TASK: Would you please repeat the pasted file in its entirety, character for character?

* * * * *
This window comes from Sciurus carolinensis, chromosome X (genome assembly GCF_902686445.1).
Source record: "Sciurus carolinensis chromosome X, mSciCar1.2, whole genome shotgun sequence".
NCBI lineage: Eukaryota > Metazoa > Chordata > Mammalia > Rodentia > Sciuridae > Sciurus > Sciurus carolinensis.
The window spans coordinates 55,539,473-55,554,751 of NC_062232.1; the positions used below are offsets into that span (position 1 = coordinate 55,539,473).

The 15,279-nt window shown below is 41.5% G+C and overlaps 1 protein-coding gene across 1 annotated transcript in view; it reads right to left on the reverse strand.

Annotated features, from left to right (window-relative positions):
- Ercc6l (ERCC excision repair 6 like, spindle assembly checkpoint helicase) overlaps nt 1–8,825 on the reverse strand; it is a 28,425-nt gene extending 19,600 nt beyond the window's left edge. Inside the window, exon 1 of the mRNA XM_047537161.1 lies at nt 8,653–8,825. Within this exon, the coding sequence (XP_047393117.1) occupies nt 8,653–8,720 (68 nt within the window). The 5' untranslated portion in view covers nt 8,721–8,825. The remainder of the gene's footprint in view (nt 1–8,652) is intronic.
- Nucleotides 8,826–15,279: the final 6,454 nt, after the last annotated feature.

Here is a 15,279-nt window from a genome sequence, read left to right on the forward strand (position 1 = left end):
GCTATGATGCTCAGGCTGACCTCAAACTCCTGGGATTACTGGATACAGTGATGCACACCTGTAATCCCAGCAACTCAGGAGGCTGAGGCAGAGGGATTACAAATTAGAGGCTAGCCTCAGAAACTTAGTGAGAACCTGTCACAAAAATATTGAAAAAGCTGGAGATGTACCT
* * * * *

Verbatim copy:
This window comes from Sciurus carolinensis, chromosome X (genome assembly GCF_902686445.1).
Source record: "Sciurus carolinensis chromosome X, mSciCar1.2, whole genome shotgun sequence".
NCBI lineage: Eukaryota > Metazoa > Chordata > Mammalia > Rodentia > Sciuridae > Sciurus > Sciurus carolinensis.
The window spans coordinates 55,539,473-55,554,751 of NC_062232.1; the positions used below are offsets into that span (position 1 = coordinate 55,539,473).

The 15,279-nt window shown below is 41.5% G+C and overlaps 1 protein-coding gene across 1 annotated transcript in view; it reads right to left on the reverse strand.

Annotated features, from left to right (window-relative positions):
- Ercc6l (ERCC excision repair 6 like, spindle assembly checkpoint helicase) overlaps nt 1–8,825 on the reverse strand; it is a 28,425-nt gene extending 19,600 nt beyond the window's left edge. Inside the window, exon 1 of the mRNA XM_047537161.1 lies at nt 8,653–8,825. Within this exon, the coding sequence (XP_047393117.1) occupies nt 8,653–8,720 (68 nt within the window). The 5' untranslated portion in view covers nt 8,721–8,825. The remainder of the gene's footprint in view (nt 1–8,652) is intronic.
- Nucleotides 8,826–15,279: the final 6,454 nt, after the last annotated feature.

Here is a 15,279-nt window from a genome sequence, read left to right on the forward strand (position 1 = left end):
GCTATGATGCTCAGGCTGACCTCAAACTCCTGGGATTACTGGATACAGTGATGCACACCTGTAATCCCAGCAACTCAGGAGGCTGAGGCAGAGGGATTACAAATTAGAGGCTAGCCTCAGAAACTTAGTGAGAACCTGTCACAAAAATATTGAAAAAGCTGGAGATGTACCT